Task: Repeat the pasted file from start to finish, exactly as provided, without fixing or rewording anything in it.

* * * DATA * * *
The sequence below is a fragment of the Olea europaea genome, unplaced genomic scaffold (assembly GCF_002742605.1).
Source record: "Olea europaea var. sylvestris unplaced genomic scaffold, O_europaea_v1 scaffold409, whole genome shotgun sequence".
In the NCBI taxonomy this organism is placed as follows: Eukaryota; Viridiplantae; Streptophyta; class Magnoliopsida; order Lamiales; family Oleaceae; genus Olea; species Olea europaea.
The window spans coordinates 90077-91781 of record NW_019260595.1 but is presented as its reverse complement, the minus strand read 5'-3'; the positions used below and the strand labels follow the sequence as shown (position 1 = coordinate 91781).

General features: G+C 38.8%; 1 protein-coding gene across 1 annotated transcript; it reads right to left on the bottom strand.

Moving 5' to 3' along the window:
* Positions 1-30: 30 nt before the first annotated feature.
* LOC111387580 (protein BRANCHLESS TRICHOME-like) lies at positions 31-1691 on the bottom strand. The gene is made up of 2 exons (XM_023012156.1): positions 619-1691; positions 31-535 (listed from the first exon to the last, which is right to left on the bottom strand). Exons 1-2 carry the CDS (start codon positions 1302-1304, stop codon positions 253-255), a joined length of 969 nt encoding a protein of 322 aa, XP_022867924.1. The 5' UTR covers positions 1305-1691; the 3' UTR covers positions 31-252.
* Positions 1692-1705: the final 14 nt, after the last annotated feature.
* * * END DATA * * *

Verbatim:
The sequence below is a fragment of the Olea europaea genome, unplaced genomic scaffold (assembly GCF_002742605.1).
Source record: "Olea europaea var. sylvestris unplaced genomic scaffold, O_europaea_v1 scaffold409, whole genome shotgun sequence".
In the NCBI taxonomy this organism is placed as follows: Eukaryota; Viridiplantae; Streptophyta; class Magnoliopsida; order Lamiales; family Oleaceae; genus Olea; species Olea europaea.
The window spans coordinates 90077-91781 of record NW_019260595.1 but is presented as its reverse complement, the minus strand read 5'-3'; the positions used below and the strand labels follow the sequence as shown (position 1 = coordinate 91781).

General features: G+C 38.8%; 1 protein-coding gene across 1 annotated transcript; it reads right to left on the bottom strand.

Moving 5' to 3' along the window:
* Positions 1-30: 30 nt before the first annotated feature.
* LOC111387580 (protein BRANCHLESS TRICHOME-like) lies at positions 31-1691 on the bottom strand. The gene is made up of 2 exons (XM_023012156.1): positions 619-1691; positions 31-535 (listed from the first exon to the last, which is right to left on the bottom strand). Exons 1-2 carry the CDS (start codon positions 1302-1304, stop codon positions 253-255), a joined length of 969 nt encoding a protein of 322 aa, XP_022867924.1. The 5' UTR covers positions 1305-1691; the 3' UTR covers positions 31-252.
* Positions 1692-1705: the final 14 nt, after the last annotated feature.